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Decline of English
Language is an essential component of international understanding. In my youth there were standards. For English, King's English; for French, Loire Valley French as codified by the Academy; for Spanish, Castilian ditto; for German, the language of the theater (Buhnensprache), and so forth. French was the lingua franca. Now things have changed. The lingua franca is English. However, the King's English has been dethroned by the cult of scarcely comprehensible regional accents. Apparently the popular American sitcom "Frasier" features a physical therapist from Manchester who speaks in a thick, grotesque Mancunian accent. As a result American English is becoming the standard. But what is American English?
When I first came to this country I was struck by the fact that women were more cultured than men and spoke better English. Formal speeches were dignified. The recent Senate impeachment proceedings still featured speeches by Republicans which were classical models. In particular, Henry Hyde made a speech which was moving, well-phrased and beautifully presented. His reward? A squawking woman TV commentator dismissed it as old-fashioned oratory. American English is spread abroad by Hollywood in films using gross, in fact nasty English, of limited vocabulary and confused meaning. Our vernacular features repeated "you know"s to hide paucity of vocabulary. Is this the world language?
The situation is much better in Spanish. Whereas in Spain the linguistic picture is muddled, TV features women announcers and reporters who speak with traditional clarity and beauty, and in Spanish America it is amazing to hear even illiterate peasants speaking excellent Spanish.
The Modern Language Association of America reports a lamentable decline in English studies as students choose money-making careers. The great models of English prose (not Hemingway!) are forgotten. Some of our first-class journalists, god bless them, write beautiful English, but their voices are drowned out by Hollywood and TV. This is not an elitist concern, although you may choose to call it that. It is a demand that we raise our English to the level becoming the world's lingua franca.
Ronald Hilton - 01/18/99
More on Decline of English
Bill Van Orsdol is the most public-spirited and patient man I know, and WAIS is deeply indebted to him as the producer of our TV programs. It was therefore a surprise to receive from him a long and angry commentary on my memo on "The Decline of English." I quote only extracts of it:
Dear Ronald: Yes, Henry Hyde speaks in clear English, but the content of his speech was trash. He kept saying what a serious "crime" our President was guilty of, and likened the Republican attempt to dethrone him to the battle at Iwo Jima! What a joke. I was at IWO JIMA for two weeks of heavy combat and I know his comparison was an insult to our Armed Forces that fought that battle; many are still on that God-forsken bit of volcanic ash till eternity. Hipocracy, hipocracy thy name is Henry Hyde. How can you remain a "mugwump" under such circumstances? Yours truly, Bill Van Orsdol."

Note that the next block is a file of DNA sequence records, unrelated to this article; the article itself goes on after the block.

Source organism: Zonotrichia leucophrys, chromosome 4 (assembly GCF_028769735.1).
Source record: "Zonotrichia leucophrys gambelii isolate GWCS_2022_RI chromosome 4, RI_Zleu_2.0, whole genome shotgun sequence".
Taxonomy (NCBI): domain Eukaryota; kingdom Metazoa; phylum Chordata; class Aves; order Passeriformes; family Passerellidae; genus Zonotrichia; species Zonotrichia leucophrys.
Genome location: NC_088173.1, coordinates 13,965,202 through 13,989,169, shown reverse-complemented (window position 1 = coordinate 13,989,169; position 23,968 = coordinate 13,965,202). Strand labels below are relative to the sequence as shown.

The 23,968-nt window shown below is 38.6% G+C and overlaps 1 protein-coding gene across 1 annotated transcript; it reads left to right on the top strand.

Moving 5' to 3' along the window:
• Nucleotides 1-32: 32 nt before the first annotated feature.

My comment: I was referring only to Henry Hyde's command of English. By coincidence, this morning I watched an excellent TV program on linguistics and hermeneutics. A text can mean different things to different people according to their predisposition. Bill, conditioned by his experience, stresses one item in the speech which did not catch my attention. I was listening as one with a professional interest in the international role of languages and words, in this case "misdemeanor." In the text of the constitution, it is incorrect to link it with "high", a confirmation of the theories of hermeneutics.
As a mugwump, I note that two individuals with whom I have close ties (I will not name them) have diametrically opposed views of Clinton. One, a Democrat, always defends him, the other, a Republican, becomes enraged at the mention of him. This attitude is peculiar to the system of parties (which George Washington condemned as "factions").
In Uruguay there are two main parties with very similar policies, the Blancos and the Colorados. Once, when a Blanco told me he had a son, I asked if it would upset him if his son became a communist. Not at all, he replied. What if he became a Colorado?, I asked. I was the amazed recipient of a tirade expressing fury at the idea. As a mugwump, I keep calm when talking with both Blancos and Colorados. Their mutual antipathy goes back to the civil war they fought. Incidentally, I note that in this country Southerners are beginning to demand a revision of the Northerners' version of our Civil War.
The world needs more mugwumps. I will be a non-candidate for the non-presidency of this non-party.
In conclusion, let me simply say that I can perfectly well understand Bill's feelings. The world needs more people like him too.
Ronald Hilton - 01/19/99